• Converts from Modder to Contributor license if author goes inactive for x months (defined as commits on publicly accessible codebase or updates on a forum / mod repo)
    Note: this is really more of "how do we treat code not covered by the contributor or modder terms" than something we expect to see in a header for code we have no control over. In other words: the "default" state code is born in while not covered explicitly by contributor/modder terms.

    License type: Personal
    Code lives: Anywhere other than under MovingBlocks on GitHub
    Tag line: "Yours to keep, but no official support/inclusion"
    Typical person: Author who doesn't want to release source code or refuses the idea of inactive code reverting to community ownership
    • Hosted anywhere at the choice of the author either open source or closed source
    • Does not allow us to fork to MB org or adapt the code
    • Does not allow monetization on Steamworks or similar digital distributions where there is an official connection to the community (clarification: This is to discourage fragmentation and encourage everybody to accept some official support and provide some back - and may be a completely invalid notion depending on how something like Steamworks actually works - you may be able to submit stuff regardless)
    • Does not include official support for module manager, players can add private repo managers (with disclaimer presented by game)
    • Does not convert license style after any period, author is in full control
    • Reserves all remaining rights for author (make money elsewhere or not, can others fork or not, actual license choice, etc)
    License/terms can transition back and forward under certain conditions and actions taken by users will determine which of the three states their content falls under.
    • Somebody starts a new content module in their own repo on GitHub. By nature that'll default to the "Personal" license terms
    • If they want the module included in the official module repository they commit a specific message to a LICENSE file of some sort and let us know to fork the repo to MovingBlocks. This puts the content under the "Modder" license terms.
    • If the author wants to go all in they can choose to transfer the root repo on GitHub to MovingBlocks (again likely with a specific commit message to authorize). This will put the content under the "Contributor" license terms.
    • If "Modder" content sits inactive for a period of time (no new commits on GitHub, no forum posts by author, etc) we'll be authorized to swap the license terms for the forked repo from Modder to Contributor, if we want it.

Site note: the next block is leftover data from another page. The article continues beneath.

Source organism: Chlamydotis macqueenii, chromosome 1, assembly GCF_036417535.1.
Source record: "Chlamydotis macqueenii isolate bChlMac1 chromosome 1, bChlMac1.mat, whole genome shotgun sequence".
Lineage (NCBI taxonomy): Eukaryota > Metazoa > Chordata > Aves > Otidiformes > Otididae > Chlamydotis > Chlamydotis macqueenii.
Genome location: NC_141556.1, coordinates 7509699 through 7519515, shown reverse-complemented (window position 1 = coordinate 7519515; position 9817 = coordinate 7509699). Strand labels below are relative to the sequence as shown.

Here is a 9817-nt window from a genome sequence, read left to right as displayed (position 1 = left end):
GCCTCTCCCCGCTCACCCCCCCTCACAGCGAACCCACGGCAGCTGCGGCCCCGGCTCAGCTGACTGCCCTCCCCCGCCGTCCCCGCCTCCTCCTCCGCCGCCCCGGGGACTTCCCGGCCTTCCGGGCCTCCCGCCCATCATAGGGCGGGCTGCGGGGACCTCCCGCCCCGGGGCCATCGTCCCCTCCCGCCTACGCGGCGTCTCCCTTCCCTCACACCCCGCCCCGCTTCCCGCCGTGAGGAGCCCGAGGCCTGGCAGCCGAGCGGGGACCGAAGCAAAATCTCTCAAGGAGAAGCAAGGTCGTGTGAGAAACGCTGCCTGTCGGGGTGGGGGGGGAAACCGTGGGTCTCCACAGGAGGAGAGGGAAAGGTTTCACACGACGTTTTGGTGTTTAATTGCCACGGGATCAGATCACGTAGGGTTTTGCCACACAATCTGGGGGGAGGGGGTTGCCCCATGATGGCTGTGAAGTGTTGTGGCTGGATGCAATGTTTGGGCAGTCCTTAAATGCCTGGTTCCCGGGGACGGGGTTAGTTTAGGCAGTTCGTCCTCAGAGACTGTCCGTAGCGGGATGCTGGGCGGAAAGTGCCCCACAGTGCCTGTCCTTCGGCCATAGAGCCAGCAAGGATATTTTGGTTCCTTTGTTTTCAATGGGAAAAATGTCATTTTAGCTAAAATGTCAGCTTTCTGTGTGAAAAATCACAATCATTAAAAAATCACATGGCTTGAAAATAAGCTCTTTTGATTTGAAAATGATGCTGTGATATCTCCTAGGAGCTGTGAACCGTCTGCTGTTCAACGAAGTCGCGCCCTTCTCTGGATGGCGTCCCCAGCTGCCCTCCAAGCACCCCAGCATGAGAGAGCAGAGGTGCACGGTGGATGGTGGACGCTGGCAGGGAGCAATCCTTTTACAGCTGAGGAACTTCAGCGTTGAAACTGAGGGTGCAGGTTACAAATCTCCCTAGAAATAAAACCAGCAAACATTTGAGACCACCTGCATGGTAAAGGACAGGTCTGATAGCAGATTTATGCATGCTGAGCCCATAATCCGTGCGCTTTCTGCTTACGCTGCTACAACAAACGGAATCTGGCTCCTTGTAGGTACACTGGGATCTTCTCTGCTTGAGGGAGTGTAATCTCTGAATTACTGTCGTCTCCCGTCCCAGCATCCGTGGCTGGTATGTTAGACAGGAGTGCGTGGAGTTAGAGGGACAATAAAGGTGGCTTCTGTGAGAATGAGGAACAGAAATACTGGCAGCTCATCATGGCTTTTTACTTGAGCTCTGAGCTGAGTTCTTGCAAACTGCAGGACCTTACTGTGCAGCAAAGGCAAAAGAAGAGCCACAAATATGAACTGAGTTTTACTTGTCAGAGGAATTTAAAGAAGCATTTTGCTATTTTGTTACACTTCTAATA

• If a user wants to move permissions to a more restrictive setup I'm sure we can support that too (like deleting a forked repo or transferring out a repo back to a user)
    Would work well on a diagram I suspect.

    Users can also start at the Modder or Contributor terms. Gooey will be enhanced to allow us to create/fork repos via commands on IRC and will also recite the terms in short for the author's approval before doing said creation/forking.

    I'm not quite sure how exactly this would match with mainstream license types. Offering the option for "personal" style licensees to even keep their code closed source (if they so choose) seems to demand substantial flexibility so most certainly a hybrid license setup. Spout uses LGPL --> MIT after 6 months of inactivity. Maybe this would do something similar in three steps, but I really don't know the licenses themselves plus what we are able to customize well enough yet to know. Either way I'm posting this for initial feedback to see if this is looking reasonable, thinking we can figure out the license verbiage next.

    When we're happy with it this would be one of the big items involved in the restructuring. Since pretty much every file would be touched (if for nothing else a move from src --> engine/src) that would be the perfect time to also update the license header in every single file to the updated license details + correct (year) copyright to MovingBlocks.

    I'm not really overly worried about authorizing the license change if we get consensus with currently active contributors. I know we have some older inactive contributors, a few I even have "do anything you like with my code" disclaimers for, I'm going on the assumption we can sort that out and not be encumbered. Also, this all covers both code and non-code, although I realize they might need different licenses (like Apache vs. Creative Commons)

    I'm also trying to keep the setup fairly simple. Earlier designs included more categories or "addons" you could opt in and out of. But I figure something that's consistent and practically automatic based purely on author actions and commit notes would be ideal.
    • Informative Informative x 6
  2. Immortius

    Immortius Lead Software Architect Staff Member

    I'm not sure I can agree with this, in its current state anyway.

    On my part, it is important to me that the core engine (at least the code elements) remains open source and available for use both non-commercially and commercially. This is partially because I would like to retain the ability to make use of my submissions in future projects. I also don't mind if part of all of my work is used for a commercial product by others.